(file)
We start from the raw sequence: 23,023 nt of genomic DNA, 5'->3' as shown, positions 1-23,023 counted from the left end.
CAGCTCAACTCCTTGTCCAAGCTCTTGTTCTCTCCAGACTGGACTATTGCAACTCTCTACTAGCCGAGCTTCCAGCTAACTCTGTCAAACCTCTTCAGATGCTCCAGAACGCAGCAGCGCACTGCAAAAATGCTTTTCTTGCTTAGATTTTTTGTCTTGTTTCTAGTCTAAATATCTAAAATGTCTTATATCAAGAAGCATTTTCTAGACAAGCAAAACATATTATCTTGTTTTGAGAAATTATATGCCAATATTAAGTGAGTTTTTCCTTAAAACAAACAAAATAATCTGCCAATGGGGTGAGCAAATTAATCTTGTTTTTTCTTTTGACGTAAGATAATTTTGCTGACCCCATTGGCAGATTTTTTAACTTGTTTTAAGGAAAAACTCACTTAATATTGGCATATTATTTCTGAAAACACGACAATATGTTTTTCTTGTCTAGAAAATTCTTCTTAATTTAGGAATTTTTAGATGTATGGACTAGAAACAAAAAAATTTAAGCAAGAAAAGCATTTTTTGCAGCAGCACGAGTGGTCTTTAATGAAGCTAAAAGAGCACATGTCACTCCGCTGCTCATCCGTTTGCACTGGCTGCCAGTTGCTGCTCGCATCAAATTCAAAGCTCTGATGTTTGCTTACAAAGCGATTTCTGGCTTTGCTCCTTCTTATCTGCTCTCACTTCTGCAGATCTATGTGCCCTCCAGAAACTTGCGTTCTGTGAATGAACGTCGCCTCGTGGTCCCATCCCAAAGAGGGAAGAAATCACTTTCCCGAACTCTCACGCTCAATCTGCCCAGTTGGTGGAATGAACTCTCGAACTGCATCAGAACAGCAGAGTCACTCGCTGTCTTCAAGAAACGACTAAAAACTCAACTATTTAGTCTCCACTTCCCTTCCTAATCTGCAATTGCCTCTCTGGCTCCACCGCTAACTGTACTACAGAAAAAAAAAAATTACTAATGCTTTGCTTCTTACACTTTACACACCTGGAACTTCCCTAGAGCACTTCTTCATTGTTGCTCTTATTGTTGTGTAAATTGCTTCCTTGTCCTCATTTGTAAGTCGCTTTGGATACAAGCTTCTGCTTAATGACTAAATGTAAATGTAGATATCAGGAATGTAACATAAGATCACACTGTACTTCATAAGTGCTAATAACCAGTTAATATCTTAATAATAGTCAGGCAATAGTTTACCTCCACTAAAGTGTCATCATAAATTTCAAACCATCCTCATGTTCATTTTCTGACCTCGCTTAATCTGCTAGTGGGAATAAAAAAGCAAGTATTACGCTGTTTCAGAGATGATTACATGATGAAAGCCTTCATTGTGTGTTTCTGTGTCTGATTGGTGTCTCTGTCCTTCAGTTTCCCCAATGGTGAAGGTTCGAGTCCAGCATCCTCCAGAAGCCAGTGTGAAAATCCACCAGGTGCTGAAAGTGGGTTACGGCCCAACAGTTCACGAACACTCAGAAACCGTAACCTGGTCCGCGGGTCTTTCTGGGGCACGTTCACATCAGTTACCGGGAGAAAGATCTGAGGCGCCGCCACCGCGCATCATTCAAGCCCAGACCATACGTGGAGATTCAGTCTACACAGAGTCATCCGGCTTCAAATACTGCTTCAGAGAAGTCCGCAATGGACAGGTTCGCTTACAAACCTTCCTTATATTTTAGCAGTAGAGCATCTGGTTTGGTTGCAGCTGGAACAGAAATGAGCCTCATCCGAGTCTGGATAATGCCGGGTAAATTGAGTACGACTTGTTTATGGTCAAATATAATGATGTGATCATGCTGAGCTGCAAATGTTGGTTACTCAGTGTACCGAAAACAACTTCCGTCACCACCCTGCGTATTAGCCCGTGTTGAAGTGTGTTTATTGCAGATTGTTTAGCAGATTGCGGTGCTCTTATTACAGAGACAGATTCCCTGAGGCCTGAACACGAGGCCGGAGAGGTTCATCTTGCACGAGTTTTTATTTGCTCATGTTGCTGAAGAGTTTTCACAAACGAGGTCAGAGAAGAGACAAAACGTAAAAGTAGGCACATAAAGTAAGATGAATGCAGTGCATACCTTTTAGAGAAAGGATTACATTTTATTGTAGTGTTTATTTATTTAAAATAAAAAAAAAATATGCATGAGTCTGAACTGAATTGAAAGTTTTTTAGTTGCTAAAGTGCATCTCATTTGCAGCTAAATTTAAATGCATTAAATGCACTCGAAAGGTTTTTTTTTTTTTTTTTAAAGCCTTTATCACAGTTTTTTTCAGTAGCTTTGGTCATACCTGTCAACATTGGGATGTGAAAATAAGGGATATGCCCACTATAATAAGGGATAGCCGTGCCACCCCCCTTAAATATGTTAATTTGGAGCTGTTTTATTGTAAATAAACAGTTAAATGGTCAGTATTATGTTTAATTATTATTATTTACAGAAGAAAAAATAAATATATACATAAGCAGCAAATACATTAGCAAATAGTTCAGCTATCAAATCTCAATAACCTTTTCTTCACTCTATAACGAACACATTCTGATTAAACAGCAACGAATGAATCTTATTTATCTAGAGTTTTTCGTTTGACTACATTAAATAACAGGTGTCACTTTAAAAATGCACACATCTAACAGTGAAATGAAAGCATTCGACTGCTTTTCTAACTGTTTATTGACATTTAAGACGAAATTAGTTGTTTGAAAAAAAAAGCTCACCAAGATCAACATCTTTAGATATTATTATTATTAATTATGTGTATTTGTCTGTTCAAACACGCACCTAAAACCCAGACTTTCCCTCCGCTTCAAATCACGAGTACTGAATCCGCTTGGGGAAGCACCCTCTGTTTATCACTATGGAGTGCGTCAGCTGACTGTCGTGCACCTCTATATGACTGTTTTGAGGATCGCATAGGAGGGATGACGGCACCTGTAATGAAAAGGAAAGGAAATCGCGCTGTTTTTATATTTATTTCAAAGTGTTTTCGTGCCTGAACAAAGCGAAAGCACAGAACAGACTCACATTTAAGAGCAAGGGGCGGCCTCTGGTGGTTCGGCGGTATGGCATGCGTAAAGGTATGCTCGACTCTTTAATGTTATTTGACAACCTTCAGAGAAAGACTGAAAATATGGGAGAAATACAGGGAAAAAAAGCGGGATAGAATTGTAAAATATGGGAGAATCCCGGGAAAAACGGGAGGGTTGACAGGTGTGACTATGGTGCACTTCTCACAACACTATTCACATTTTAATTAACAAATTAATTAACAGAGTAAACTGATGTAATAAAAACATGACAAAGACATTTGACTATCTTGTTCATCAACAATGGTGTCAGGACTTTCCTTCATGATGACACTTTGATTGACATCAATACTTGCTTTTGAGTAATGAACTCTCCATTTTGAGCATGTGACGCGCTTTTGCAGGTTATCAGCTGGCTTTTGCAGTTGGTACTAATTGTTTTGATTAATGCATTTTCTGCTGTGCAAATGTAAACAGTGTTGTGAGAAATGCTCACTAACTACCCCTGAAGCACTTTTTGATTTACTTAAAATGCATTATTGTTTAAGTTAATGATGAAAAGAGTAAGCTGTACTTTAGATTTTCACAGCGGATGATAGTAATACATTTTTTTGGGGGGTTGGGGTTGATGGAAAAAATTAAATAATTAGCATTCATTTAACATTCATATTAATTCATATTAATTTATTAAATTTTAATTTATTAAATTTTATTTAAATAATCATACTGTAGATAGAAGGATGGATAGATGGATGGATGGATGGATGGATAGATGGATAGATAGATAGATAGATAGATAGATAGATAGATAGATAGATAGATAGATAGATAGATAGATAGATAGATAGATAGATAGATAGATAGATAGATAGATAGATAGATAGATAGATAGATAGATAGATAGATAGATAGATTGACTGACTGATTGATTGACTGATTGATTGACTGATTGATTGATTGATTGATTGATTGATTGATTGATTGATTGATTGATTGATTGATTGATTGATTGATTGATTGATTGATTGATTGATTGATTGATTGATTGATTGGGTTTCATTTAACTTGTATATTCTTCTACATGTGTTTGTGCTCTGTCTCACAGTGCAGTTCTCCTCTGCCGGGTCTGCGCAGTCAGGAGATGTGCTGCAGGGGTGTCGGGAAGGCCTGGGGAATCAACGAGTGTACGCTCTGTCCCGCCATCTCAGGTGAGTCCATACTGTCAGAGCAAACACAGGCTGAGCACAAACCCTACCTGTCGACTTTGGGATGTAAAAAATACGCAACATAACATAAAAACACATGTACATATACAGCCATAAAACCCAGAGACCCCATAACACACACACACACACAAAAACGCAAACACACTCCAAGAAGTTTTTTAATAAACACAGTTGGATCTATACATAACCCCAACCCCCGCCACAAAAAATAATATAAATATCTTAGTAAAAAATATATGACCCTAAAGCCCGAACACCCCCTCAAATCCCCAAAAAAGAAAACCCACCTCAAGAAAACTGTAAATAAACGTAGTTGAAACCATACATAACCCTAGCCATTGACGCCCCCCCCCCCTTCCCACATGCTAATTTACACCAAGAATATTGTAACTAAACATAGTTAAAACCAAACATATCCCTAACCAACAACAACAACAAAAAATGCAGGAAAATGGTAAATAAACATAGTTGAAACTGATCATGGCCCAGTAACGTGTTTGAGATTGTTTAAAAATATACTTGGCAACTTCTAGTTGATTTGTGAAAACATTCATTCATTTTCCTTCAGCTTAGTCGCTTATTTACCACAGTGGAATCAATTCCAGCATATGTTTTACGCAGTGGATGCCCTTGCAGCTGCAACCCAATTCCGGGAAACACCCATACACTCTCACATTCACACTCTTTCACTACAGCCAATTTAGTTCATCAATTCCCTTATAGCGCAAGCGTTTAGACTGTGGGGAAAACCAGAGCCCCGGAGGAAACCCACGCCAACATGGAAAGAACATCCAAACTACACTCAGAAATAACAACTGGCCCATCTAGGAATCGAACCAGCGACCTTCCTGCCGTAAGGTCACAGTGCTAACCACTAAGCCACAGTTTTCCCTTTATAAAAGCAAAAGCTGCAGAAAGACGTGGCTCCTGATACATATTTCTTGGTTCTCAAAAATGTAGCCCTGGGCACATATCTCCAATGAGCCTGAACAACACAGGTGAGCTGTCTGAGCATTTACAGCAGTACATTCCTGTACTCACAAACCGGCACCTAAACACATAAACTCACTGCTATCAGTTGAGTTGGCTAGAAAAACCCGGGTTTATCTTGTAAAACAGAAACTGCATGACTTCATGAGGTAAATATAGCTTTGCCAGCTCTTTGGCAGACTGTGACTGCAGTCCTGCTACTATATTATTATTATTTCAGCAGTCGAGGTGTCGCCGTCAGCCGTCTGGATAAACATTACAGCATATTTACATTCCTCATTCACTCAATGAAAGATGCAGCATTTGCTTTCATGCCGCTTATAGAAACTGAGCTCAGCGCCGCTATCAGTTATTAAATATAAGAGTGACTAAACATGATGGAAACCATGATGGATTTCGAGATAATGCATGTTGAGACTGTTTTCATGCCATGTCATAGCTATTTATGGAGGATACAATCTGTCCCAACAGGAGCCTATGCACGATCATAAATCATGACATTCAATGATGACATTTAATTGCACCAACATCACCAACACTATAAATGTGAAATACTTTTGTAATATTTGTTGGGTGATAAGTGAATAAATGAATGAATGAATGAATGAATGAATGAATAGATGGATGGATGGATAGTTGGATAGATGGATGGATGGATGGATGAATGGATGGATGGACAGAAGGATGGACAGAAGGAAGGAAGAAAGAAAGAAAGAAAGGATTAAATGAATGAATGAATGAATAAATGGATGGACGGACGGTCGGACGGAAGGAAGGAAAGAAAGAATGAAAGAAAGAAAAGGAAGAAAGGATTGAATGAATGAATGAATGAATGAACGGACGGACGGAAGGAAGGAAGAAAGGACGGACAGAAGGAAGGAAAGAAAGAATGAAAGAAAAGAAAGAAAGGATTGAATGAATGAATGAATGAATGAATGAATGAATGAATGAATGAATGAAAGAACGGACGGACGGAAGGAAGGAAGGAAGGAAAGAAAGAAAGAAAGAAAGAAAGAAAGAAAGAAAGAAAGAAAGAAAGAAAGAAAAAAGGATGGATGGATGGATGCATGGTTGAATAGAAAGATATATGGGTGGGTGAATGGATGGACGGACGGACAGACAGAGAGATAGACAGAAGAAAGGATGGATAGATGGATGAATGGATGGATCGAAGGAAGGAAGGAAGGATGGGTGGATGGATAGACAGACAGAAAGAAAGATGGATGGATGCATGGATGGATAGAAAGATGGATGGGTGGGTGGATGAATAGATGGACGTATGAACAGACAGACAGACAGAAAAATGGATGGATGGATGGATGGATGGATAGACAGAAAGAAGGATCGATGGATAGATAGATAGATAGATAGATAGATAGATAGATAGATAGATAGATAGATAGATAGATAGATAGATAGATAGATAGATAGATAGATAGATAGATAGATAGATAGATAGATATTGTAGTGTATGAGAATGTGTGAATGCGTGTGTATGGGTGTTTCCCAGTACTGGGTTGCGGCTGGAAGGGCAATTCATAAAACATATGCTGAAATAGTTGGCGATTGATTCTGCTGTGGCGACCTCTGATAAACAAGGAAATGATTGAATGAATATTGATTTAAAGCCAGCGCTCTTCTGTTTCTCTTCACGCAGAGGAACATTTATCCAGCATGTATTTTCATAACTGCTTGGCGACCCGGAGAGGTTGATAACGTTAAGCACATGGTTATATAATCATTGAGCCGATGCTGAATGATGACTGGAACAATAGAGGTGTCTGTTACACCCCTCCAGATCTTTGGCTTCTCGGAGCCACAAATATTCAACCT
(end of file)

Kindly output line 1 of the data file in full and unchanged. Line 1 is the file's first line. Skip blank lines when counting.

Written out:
We start from the raw sequence: 23,023 nt of genomic DNA, 5'->3' as shown, positions 1-23,023 counted from the left end.